Does that say “Los Angeles?”
Here’s a report of a slightly less sweet version from the January 16, 1862 edition of the Aurora (Illinois) Commercial. The context is a contest held by a farming magazine to come up with corn-based recipes:
The first prize ($4) for the best loaf cake of any kind in which cornmeal is one of the principal ingredients, was awarded to Mrs. W. H. Jenkins, of Williamsburg, L.I.–The following is the recipe for making it–
Combine three tea-cupsful of cornmeal, one tea-cupful of wheat flour, two table-spoonsful of cream tartar, two table-spoonsful of brown sugar, one table-spoonful of salt. Mix well together while dry, adding one tea-spoonful of saleratus or soda dissolved in warm water. Work the whole to a thin batter, and bake in a quick oven three quarters of an hour.
The second prize for the best corn cake was awarded to Mrs. H.A. Judd, of Oneida county, N.Y.–We are unable to give the method of making it, as some of the visitors not only devoured the loaf, but stole the recipe.
This recipe is from the 40th page of the notebook; here’s the page in full (click to enlarge).Click to expand a longer explanation...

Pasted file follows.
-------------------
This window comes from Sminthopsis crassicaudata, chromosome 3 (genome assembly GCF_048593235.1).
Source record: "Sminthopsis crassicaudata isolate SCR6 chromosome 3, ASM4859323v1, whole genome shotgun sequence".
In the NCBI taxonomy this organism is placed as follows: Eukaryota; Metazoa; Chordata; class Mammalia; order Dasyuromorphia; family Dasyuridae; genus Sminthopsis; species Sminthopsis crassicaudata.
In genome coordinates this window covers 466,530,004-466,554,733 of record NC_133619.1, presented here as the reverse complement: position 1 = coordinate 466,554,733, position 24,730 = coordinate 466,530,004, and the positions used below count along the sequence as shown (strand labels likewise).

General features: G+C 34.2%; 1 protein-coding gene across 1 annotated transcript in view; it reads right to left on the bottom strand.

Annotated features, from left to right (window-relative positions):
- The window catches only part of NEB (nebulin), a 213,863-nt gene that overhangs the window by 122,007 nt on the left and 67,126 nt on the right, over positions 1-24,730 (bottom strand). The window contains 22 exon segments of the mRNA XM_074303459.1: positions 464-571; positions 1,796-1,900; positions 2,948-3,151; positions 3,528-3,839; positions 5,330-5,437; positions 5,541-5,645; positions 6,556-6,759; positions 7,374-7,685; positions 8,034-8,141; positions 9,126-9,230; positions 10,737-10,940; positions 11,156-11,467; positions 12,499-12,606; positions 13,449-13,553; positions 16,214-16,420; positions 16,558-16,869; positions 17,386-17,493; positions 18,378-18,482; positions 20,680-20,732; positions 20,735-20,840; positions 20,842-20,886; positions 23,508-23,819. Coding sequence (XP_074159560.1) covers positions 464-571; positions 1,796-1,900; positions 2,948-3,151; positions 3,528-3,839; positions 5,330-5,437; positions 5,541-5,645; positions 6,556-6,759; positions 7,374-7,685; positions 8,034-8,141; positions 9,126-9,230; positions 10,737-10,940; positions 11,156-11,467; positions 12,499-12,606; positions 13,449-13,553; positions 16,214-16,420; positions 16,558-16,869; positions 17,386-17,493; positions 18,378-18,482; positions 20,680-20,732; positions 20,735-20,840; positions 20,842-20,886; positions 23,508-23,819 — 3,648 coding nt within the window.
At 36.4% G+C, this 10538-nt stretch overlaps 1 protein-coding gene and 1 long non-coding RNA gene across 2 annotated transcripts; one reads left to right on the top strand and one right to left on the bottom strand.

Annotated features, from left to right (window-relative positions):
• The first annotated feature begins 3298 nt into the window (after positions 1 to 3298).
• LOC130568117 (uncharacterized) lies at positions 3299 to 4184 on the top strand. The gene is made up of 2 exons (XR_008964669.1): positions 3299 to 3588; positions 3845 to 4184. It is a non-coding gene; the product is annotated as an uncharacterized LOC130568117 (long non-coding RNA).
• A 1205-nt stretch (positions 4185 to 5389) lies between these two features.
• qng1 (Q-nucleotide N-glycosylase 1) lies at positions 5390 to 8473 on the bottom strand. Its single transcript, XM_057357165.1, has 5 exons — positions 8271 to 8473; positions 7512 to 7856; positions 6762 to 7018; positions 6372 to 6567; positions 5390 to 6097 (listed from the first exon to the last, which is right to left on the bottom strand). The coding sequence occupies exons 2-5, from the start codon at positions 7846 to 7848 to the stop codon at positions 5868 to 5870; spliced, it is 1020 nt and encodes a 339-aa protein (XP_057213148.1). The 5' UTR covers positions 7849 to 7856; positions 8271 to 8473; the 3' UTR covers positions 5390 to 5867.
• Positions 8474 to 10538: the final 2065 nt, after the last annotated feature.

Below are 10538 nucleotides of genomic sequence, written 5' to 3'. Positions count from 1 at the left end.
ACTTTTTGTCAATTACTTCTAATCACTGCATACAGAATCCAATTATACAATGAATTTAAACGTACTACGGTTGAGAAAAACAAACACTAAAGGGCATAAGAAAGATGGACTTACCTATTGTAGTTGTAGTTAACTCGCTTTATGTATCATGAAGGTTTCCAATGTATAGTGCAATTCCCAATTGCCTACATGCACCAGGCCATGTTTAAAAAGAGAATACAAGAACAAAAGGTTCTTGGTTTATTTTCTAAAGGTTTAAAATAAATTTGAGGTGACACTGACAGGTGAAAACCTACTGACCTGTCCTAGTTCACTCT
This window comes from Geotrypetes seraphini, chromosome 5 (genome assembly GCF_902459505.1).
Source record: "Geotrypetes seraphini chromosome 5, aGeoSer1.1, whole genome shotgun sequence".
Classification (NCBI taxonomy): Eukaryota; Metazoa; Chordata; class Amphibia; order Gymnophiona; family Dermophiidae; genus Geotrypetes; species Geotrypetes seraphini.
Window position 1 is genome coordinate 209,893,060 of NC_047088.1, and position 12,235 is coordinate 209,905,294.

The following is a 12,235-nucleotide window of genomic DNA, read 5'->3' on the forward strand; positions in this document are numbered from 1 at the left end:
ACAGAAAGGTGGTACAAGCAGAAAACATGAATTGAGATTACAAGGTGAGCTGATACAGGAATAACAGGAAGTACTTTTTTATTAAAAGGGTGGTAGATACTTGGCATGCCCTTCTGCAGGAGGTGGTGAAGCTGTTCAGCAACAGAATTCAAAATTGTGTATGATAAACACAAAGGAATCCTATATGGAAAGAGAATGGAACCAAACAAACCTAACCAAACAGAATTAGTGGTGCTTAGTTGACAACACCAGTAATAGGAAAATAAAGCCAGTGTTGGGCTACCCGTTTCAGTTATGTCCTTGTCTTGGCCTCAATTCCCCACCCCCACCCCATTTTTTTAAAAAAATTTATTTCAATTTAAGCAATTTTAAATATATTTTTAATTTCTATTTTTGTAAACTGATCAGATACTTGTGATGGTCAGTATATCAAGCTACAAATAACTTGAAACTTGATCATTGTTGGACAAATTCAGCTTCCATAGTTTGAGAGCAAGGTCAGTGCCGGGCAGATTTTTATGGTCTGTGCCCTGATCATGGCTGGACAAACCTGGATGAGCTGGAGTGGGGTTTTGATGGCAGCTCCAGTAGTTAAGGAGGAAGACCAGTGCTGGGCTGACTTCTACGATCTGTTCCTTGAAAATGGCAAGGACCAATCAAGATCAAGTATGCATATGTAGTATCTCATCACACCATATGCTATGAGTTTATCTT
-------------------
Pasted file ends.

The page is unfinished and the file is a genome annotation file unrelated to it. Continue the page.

|In the words of the seller:
I acquired this book from the great granddaughter of the woman who wrote this book back in a small Nebraska town in the 30’s. She belonged to that generation of rural housewives who worked tirelessly to make ends meet and “keep body and soul together” for their families working the farms.
Later addendum:[A]fter a conversation I had with a friend’s sister who used to live in North Eastern Colorado, given the type of recipes listed we decided it might be from a small town there, i.e., Sterling or Fort Morgan. Also North Platte or Scottsbluff, Nebraska. Even Cheyenne, Wyoming. If you Google a map of Sterling, Colorado and pull back, you will see all these little towns in that tri-state area.
Corn Bread From [Los Angeles?]
1/2 c. lard
1 Tbsp. sugar
1/4 tsp. salt
1-1/2 [c.] sour milk
1 c. flour
1-1/2 c. cornmeal
1/4 c. sorghum
2 tsp. soda
You can substitute buttermilk for the sour milk; if you’d rather use fresh milk, add 1.5 tablespoons of lemon juice or use baking powder instead of soda.
It’s important to have your ingredients at room temperature, for this. If your milk is cold, the lard might not combine particularly well, and you could end up with a dry loaf with a greasy spot.
- Preheat oven to 400 deg. F.
- Whisk together flour, cornmeal, salt, and baking soda.
- In a separate bowl, beat egg with sugar, sorghum, and sour milk. Stir in melted lard.
- Add wet mixture to dry mixture, stirring until you have a batter and only small lumps remain (but not until it’s smooth–it ought to look like a muffin batter).
- Pour into a 9″ round pan and bake for about half an hour or until a toothpick comes out clean. If you’d rather use a 9″ square pan, the baking time will be somewhere around 20 minutes.